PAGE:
New Tactic in the Quest for PermissionSo far, most permission marketing efforts have revolved around one of four general ideas:
• Talk to me (let me market to/with you) and I'll give you a chance to win a prize.
• Talk to me and I'll give you points or other items of low value, and, if you get enough of them, you get something worthwhile.
• Talk to me and I will give you information or insights into our products or news you are interested in.
• Talk to me and I'll give you a discount on our products or other similar benefits.
While other folks have experimented with many different tactics, it has been pretty hard to find one that beats these four. Mostly, the alternatives are marketer selfish and fail.
I'm pleased to report that I may have found a fifth.
Woody Chin, founder of Referrals.com, thinks he's found a way to change the way people interact when it comes to job hunts and even most business-to-business commerce. Instead of paying people a nickel or even a buck, he's paying people $1,000 to $5,000 each for that priceless commodity: a referral.
Here's how job filling works before referral.com : Hire a contingency headhunter. Offer to pay one-third of the final salary, but only if you hire someone the headhunter brings along. So the hunter stands to earn $20,000 or more.
Now, the headhunter hits the phones. He calls everyone he can and basically begs for leads. There's no obvious benefit to the referrer, except for the possible goodwill that can occur when finding a friend a job.
Woody and Referrals.com aim to change that process.
With Referrals.com, the hiring manager sends out a description of the job to people he thinks might know good candidates. These referrers can be people he knows in the industry, employees or super-agents (and anyone can be a super-agent - read on). The key here is that the referrals are from people whose opinion he values. The description includes a bounty he is willing to pay for a hire, as well as a limit to how deep and how wide a referral tree he desires.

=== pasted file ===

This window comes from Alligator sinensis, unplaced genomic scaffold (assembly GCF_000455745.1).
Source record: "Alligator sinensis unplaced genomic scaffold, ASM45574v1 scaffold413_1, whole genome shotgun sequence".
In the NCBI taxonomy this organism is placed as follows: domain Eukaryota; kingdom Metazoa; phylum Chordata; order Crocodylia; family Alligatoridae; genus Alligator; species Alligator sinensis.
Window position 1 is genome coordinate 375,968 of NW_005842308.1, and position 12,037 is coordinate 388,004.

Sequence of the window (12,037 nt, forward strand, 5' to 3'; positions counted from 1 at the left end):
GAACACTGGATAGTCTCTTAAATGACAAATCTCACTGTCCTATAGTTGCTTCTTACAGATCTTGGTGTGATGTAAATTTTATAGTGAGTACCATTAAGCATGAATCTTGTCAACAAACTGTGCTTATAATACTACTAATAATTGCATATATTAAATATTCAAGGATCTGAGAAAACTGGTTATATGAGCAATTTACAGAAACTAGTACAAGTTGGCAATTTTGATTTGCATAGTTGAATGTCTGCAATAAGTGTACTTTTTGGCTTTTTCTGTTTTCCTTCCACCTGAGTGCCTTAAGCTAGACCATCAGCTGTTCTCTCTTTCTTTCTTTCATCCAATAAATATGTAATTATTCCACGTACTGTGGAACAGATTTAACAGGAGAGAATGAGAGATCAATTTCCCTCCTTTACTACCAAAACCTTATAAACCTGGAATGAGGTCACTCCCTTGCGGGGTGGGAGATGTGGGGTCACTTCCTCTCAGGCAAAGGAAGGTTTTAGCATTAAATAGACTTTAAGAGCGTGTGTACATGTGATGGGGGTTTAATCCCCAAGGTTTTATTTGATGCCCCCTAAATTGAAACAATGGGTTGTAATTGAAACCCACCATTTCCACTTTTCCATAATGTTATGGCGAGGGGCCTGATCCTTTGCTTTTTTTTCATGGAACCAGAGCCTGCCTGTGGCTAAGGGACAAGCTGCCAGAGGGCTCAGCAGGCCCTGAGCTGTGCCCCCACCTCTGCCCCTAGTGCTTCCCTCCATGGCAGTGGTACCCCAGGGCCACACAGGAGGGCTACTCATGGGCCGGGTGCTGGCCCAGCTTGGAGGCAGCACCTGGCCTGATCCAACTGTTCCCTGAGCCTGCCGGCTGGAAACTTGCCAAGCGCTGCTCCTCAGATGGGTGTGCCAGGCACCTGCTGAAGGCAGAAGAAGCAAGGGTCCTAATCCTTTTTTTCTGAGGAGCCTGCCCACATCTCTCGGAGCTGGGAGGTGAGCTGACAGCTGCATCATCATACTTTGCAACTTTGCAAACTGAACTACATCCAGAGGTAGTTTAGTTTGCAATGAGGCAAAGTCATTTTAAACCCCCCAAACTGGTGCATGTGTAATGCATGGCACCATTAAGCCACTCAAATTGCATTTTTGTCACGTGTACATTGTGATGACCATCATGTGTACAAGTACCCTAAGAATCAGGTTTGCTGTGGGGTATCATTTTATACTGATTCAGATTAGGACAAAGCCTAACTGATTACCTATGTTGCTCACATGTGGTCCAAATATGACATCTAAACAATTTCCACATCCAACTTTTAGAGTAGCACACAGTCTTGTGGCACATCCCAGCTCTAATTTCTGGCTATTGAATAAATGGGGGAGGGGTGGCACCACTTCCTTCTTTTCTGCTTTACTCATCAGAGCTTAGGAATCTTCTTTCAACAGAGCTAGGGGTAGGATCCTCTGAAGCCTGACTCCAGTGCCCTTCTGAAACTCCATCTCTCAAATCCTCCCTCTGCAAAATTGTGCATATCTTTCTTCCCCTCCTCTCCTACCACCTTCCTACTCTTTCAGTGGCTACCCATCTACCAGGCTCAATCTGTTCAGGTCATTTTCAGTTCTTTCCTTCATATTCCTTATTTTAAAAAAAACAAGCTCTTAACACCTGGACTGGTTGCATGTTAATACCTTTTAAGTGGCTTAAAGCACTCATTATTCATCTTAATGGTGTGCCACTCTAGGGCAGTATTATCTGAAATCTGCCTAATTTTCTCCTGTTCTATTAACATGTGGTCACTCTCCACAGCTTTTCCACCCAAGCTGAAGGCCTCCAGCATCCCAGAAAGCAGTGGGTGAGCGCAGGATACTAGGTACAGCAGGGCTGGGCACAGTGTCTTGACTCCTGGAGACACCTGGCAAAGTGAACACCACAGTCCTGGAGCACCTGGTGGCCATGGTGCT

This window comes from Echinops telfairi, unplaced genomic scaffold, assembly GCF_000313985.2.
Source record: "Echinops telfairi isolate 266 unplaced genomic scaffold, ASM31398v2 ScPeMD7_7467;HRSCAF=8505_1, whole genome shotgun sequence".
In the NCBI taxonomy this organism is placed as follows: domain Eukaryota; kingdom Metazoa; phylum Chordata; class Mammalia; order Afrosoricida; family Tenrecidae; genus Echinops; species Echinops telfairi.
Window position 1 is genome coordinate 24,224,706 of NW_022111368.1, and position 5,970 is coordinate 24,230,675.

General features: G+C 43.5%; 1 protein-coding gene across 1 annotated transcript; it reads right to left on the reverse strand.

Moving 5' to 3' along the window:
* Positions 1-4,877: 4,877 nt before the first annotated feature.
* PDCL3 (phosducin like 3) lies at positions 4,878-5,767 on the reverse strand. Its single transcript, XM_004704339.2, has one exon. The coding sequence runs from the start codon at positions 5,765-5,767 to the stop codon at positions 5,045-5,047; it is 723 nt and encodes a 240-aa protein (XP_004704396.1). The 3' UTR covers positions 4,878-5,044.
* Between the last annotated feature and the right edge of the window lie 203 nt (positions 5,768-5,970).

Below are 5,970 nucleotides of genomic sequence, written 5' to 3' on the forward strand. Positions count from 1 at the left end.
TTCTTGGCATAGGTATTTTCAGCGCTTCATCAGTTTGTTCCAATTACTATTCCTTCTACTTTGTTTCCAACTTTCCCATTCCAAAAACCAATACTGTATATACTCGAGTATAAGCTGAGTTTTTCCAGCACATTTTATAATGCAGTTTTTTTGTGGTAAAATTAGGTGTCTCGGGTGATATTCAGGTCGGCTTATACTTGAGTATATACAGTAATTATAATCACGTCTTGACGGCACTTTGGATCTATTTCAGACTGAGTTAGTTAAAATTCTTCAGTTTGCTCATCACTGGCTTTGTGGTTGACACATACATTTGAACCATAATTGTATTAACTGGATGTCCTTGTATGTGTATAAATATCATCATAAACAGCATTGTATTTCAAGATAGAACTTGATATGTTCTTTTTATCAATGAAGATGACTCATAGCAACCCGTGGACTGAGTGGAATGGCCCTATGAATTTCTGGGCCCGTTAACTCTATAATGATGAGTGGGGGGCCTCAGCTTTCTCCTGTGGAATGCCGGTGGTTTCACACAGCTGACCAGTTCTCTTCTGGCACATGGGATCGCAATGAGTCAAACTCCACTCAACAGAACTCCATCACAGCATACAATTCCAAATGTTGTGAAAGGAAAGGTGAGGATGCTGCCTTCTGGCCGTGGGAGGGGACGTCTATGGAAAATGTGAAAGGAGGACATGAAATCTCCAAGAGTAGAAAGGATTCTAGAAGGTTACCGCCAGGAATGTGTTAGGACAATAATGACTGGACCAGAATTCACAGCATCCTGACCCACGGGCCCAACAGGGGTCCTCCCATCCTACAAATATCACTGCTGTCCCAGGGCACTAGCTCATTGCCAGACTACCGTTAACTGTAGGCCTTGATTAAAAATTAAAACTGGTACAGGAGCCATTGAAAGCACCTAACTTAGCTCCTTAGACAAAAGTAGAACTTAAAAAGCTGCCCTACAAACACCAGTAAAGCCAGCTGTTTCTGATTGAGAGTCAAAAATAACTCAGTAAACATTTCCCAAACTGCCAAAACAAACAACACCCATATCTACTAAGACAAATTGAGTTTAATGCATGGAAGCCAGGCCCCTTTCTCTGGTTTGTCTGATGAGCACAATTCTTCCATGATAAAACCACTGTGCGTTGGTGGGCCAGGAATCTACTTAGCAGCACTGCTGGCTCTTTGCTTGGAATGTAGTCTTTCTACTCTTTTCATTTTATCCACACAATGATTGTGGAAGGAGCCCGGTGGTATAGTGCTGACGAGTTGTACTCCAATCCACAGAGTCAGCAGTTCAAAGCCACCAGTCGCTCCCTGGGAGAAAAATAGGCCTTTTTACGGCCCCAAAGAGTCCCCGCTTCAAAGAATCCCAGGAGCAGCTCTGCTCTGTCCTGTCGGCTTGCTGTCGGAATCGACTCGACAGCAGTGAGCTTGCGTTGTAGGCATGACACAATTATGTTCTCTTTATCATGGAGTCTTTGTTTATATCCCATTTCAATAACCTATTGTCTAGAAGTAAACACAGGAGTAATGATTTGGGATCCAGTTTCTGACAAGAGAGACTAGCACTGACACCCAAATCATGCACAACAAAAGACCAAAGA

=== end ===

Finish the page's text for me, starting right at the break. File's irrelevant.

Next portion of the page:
Anyone who gets involved in referring can sign up to be a super-agent. Once you do so, your performance ratings will be available to hiring managers looking to find experts to help with their searches. And of course, you get first crack at the new job listings.
Let's say the company wants a chief technology officer and is willing to pay $5,000 for a successful hire. And let's say they're only willing to go two levels down the referral tree. A super-agent can send an e-mail to five people he knows who might be perfect for the job. If one of them takes the job, the super-agent gets $5,000 just for sending five e-mails.
But let's say none of the recipients want the job. But one of them knows someone who does. Bang. He forwards the mail a second time, and this time it lands on the desk of the perfect hire. Assuming this guy gets the job, the first super-agent and the second referrer split the money.
All of a sudden, you've monetized word of mouth! Referrals.com could create a class of thousands of super-agents who spend their time doing nothing but finding people through networking.
Essentially, the process lets just about anyone become a contingency headhunter. (Now, I know what you think of contingency headhunters, but the small scale of each person's tree makes it unlikely it'll ever get that bad!)
Of course, it goes deeper than this. If it works for headhunting, maybe it works finding new clients for Viant or people who are looking to take a cruise. Or what about real estate? If everyone could become a contingency broker, doesn't life online get interesting? If the Internet succeeds when it monetizes previously random analog events (like garage sales at eBay) then this may just be the killer app for this space.
Does Referrals.com work? I actually have no idea. It's just launching. But I do know that the company used the system to find its own chief technology officer.
For the record, I'm not an investor in Referrals.com. I just think it's neat. Give it a try (and you don't even have to split your first commission with me).